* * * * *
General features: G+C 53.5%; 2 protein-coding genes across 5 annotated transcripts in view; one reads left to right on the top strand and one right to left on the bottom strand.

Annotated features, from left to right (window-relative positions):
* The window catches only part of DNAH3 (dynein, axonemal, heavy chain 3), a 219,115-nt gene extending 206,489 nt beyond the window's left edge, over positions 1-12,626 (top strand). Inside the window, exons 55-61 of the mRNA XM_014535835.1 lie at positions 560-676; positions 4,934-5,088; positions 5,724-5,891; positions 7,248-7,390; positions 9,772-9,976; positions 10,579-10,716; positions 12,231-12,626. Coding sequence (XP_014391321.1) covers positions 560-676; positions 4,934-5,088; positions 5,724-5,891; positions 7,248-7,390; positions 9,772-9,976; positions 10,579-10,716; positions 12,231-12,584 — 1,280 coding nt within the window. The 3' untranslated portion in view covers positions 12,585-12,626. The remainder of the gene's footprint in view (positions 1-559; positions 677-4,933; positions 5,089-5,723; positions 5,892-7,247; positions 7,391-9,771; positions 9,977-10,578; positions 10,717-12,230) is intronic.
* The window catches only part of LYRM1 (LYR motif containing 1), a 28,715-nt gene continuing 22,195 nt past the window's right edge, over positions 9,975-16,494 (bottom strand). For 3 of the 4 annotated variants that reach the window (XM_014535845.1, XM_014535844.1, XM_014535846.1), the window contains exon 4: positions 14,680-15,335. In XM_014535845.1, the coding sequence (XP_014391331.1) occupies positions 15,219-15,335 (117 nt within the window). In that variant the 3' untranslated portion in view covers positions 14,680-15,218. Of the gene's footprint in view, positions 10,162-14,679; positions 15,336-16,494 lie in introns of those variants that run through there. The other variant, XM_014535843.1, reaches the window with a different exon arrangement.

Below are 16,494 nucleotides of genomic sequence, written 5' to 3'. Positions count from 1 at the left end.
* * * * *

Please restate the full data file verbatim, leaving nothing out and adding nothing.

General features: G+C 53.5%; 2 protein-coding genes across 5 annotated transcripts in view; one reads left to right on the top strand and one right to left on the bottom strand.

Annotated features, from left to right (window-relative positions):
* The window catches only part of DNAH3 (dynein, axonemal, heavy chain 3), a 219,115-nt gene extending 206,489 nt beyond the window's left edge, over positions 1-12,626 (top strand). Inside the window, exons 55-61 of the mRNA XM_014535835.1 lie at positions 560-676; positions 4,934-5,088; positions 5,724-5,891; positions 7,248-7,390; positions 9,772-9,976; positions 10,579-10,716; positions 12,231-12,626. Coding sequence (XP_014391321.1) covers positions 560-676; positions 4,934-5,088; positions 5,724-5,891; positions 7,248-7,390; positions 9,772-9,976; positions 10,579-10,716; positions 12,231-12,584 — 1,280 coding nt within the window. The 3' untranslated portion in view covers positions 12,585-12,626. The remainder of the gene's footprint in view (positions 1-559; positions 677-4,933; positions 5,089-5,723; positions 5,892-7,247; positions 7,391-9,771; positions 9,977-10,578; positions 10,717-12,230) is intronic.
* The window catches only part of LYRM1 (LYR motif containing 1), a 28,715-nt gene continuing 22,195 nt past the window's right edge, over positions 9,975-16,494 (bottom strand). For 3 of the 4 annotated variants that reach the window (XM_014535845.1, XM_014535844.1, XM_014535846.1), the window contains exon 4: positions 14,680-15,335. In XM_014535845.1, the coding sequence (XP_014391331.1) occupies positions 15,219-15,335 (117 nt within the window). In that variant the 3' untranslated portion in view covers positions 14,680-15,218. Of the gene's footprint in view, positions 10,162-14,679; positions 15,336-16,494 lie in introns of those variants that run through there. The other variant, XM_014535843.1, reaches the window with a different exon arrangement.

Below are 16,494 nucleotides of genomic sequence, written 5' to 3'. Positions count from 1 at the left end.